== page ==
About the Poets

Derek Crook came to Mull on holiday. He didn’t leave and then love and island life drove him back to poetry.

Miek Zwamborn: I have a Dutch surname that means ‘born as a mushroom’, so can’t do anything else but roam, write, draw and forage in the wild.

Seth Crook swims daily, is transitioning into a seal. Some of his poems appeared in the Dreich ‘Family’ pamphlet and he is about to video himself reading a poem about a potato spinner.

Brian Thomas: a literary giant (in lower case).

Jan Sutch Pickard: Storyteller with a subversive streak. When I grow up I want to be a wise woman.

Charley Streather: Leaving behind a lifetime of high adventure to retire quietly on Mull, I soon realised an exciting new adventure had just begun.

Shirley Blacoe: Retired nurse and more painter than poet. Like art work, words come when they want . I do what I can.

Alexandra James: I’m a mouthy opinionated Northerner who has fleeting moments of insight and reflection.

One of the best writers group in Scotland if not the UK.
Divergent, imaginative and inventive with craft and
inquisitiveness at their core.
Kevin Cadwallender

The Ross of Mull, beautiful and out on the edge, was home to many Gaelic poets, storytellers and song-writers over the years. Today a collective, Ross of Mull Poets, brings together eight to ten people, with very different backgrounds and styles. BC (Before Covid-19) we’d meet to share work in progress and to enjoy reading aloud words from all the poets who’ve inspired us, and some of our own work. From time to time this blossomed into public performances in community halls or the pub. We welcomed visiting poets for workshops and readings.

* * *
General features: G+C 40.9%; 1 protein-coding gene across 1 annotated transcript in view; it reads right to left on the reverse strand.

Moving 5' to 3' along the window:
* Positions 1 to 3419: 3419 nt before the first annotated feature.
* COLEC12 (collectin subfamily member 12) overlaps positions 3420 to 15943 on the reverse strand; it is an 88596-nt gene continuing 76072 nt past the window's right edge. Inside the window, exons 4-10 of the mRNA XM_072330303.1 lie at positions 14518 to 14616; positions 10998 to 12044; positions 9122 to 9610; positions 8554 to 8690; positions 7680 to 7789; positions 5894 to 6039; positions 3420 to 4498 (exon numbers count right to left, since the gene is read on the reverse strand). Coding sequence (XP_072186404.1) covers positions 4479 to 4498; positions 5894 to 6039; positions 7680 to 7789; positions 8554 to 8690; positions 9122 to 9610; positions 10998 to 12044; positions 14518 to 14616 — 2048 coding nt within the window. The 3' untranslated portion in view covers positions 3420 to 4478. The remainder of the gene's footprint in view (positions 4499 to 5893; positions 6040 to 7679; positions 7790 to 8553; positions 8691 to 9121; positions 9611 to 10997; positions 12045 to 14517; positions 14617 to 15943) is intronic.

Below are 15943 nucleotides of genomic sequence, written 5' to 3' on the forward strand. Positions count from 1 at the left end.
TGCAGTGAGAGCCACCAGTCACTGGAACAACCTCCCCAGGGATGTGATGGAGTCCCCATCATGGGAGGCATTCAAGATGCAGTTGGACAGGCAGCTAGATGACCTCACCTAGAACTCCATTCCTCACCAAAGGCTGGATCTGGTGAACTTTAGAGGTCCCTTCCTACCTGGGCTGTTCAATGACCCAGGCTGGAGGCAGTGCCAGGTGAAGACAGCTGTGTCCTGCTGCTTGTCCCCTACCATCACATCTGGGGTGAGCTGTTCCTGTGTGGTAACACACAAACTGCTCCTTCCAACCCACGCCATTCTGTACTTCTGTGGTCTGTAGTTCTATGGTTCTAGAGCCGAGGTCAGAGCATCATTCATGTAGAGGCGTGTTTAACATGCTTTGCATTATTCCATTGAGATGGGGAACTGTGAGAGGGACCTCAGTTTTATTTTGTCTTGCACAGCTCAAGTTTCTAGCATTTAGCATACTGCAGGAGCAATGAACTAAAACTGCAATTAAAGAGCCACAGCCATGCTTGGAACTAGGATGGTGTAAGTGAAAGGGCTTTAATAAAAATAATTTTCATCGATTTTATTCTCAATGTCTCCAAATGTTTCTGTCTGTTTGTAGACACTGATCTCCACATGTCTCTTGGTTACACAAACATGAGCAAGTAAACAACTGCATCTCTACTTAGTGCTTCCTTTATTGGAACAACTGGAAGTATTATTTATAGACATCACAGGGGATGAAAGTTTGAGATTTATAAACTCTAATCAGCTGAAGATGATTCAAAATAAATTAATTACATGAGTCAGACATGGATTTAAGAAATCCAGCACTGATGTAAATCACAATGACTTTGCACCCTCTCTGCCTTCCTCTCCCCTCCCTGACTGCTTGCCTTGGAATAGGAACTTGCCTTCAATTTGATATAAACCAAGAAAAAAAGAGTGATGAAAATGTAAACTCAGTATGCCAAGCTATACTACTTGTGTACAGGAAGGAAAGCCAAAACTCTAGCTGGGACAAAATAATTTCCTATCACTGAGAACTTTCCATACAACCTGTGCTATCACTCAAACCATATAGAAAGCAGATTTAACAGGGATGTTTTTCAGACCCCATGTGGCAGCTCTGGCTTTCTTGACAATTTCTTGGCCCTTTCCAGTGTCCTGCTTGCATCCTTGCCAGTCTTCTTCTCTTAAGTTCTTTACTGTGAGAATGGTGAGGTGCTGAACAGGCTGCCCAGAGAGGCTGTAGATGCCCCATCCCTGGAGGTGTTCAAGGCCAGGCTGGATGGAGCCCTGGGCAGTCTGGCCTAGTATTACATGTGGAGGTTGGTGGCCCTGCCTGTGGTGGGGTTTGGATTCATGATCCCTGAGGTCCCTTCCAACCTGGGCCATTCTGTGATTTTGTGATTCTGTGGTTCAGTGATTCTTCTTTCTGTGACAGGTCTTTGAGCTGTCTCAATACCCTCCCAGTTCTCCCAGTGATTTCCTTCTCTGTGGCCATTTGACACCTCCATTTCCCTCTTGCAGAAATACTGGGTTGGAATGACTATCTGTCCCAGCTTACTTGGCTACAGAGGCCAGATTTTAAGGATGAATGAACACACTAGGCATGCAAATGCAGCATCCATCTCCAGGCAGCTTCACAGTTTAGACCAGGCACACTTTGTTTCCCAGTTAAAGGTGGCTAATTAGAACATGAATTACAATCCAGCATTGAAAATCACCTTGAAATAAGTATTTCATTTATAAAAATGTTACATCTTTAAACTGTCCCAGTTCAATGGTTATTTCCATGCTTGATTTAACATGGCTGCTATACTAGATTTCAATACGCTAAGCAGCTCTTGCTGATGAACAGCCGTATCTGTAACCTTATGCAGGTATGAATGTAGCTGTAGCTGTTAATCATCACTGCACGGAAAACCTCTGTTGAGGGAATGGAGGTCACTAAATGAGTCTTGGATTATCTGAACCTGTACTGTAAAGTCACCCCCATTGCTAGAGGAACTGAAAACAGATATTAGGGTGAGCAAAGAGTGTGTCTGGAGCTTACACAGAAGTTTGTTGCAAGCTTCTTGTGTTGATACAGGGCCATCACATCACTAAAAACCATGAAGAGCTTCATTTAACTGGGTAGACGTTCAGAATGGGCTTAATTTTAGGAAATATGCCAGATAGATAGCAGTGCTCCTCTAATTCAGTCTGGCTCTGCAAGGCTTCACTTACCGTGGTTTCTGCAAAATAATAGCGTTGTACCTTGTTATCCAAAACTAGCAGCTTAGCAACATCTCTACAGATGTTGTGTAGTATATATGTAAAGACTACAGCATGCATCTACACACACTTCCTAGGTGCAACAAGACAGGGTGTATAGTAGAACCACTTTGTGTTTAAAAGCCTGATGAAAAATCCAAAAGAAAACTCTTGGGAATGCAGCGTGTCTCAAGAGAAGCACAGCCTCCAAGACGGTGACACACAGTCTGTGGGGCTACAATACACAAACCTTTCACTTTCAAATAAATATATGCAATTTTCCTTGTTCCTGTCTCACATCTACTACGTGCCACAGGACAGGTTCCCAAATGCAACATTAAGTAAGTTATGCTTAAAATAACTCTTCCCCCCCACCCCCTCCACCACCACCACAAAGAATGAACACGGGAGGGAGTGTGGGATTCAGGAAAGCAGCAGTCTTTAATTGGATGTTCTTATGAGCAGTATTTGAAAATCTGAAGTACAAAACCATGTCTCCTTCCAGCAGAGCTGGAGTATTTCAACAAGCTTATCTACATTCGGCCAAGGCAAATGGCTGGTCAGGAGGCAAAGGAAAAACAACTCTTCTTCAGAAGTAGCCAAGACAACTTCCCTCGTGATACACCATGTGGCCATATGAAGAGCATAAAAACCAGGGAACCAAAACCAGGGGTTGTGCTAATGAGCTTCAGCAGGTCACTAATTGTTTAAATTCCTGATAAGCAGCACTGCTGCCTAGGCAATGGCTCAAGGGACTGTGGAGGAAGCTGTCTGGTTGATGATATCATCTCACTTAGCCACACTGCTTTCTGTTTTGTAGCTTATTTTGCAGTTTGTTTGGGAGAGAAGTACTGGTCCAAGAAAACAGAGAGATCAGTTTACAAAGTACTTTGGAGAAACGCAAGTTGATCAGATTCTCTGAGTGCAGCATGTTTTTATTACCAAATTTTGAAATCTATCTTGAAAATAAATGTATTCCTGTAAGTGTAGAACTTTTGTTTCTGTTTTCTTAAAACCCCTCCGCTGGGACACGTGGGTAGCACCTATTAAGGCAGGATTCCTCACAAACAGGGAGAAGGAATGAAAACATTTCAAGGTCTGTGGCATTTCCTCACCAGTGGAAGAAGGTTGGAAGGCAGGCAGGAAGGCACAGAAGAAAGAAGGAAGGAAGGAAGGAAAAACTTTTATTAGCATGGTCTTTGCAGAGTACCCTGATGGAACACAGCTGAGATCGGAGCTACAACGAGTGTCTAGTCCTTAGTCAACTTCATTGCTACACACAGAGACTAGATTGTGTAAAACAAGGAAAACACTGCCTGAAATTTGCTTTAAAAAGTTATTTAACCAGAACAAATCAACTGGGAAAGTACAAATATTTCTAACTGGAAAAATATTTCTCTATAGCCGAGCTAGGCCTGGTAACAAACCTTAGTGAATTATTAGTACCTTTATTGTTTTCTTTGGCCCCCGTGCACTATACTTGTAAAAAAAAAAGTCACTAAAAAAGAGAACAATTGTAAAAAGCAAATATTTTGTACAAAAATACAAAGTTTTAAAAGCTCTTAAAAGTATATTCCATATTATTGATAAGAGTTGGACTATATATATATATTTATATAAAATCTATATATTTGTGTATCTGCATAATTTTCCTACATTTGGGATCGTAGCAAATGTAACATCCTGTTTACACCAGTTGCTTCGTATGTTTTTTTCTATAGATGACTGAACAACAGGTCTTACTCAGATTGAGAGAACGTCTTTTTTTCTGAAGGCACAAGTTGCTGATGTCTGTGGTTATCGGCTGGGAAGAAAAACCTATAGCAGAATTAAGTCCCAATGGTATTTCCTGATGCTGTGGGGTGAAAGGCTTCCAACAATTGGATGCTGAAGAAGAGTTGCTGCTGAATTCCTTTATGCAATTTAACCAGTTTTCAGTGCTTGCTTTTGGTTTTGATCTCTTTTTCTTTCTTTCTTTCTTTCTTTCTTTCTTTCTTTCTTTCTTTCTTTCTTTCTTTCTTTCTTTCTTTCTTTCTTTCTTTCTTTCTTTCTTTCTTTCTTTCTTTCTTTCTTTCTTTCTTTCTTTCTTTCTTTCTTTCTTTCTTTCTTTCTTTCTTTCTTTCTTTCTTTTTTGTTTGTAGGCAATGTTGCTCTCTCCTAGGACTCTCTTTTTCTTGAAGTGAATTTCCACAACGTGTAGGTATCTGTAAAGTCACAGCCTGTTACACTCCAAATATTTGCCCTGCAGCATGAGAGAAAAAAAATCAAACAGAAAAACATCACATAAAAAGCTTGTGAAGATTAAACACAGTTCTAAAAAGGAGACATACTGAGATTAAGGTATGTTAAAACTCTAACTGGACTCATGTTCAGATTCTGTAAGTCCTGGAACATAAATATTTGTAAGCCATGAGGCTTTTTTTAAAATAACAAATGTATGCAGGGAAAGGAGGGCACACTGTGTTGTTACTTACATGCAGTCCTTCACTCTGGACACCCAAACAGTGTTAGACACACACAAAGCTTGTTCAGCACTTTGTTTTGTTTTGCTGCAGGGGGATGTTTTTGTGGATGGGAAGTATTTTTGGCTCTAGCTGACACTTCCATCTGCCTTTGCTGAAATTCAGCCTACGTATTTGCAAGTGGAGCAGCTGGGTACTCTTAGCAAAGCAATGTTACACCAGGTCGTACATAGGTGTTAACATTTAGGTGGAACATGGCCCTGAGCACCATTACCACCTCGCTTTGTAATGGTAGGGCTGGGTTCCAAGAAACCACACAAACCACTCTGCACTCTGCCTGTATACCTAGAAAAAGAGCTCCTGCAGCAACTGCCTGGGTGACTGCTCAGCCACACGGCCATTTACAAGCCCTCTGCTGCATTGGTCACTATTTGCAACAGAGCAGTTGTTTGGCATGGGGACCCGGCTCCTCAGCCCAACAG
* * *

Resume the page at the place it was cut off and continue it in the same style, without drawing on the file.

Together we self-published a pamphlet Poetree and collaborated on
a CD –Mullings – professionally recorded at An Tobar by Gordon MacLean.
Several of us are also published in print and on-line.

Suddenly, during the lockdown, meetings and public events were out. But we began taking turns in a daily exchange of writing. We sustained this commitment – and it sustained us – for ten weeks. Most of these poems come from that time, with its intensity of feeling, moments of fantasy and earthy humour.

Since lockdown lifted we’ve been meeting in the open air, well-spaced on beaches and amid ruins, and hearing those words which were shared on-line now spoken out loud. You can’t silence a poet!

Jan Sutch Pickard (for ROMP)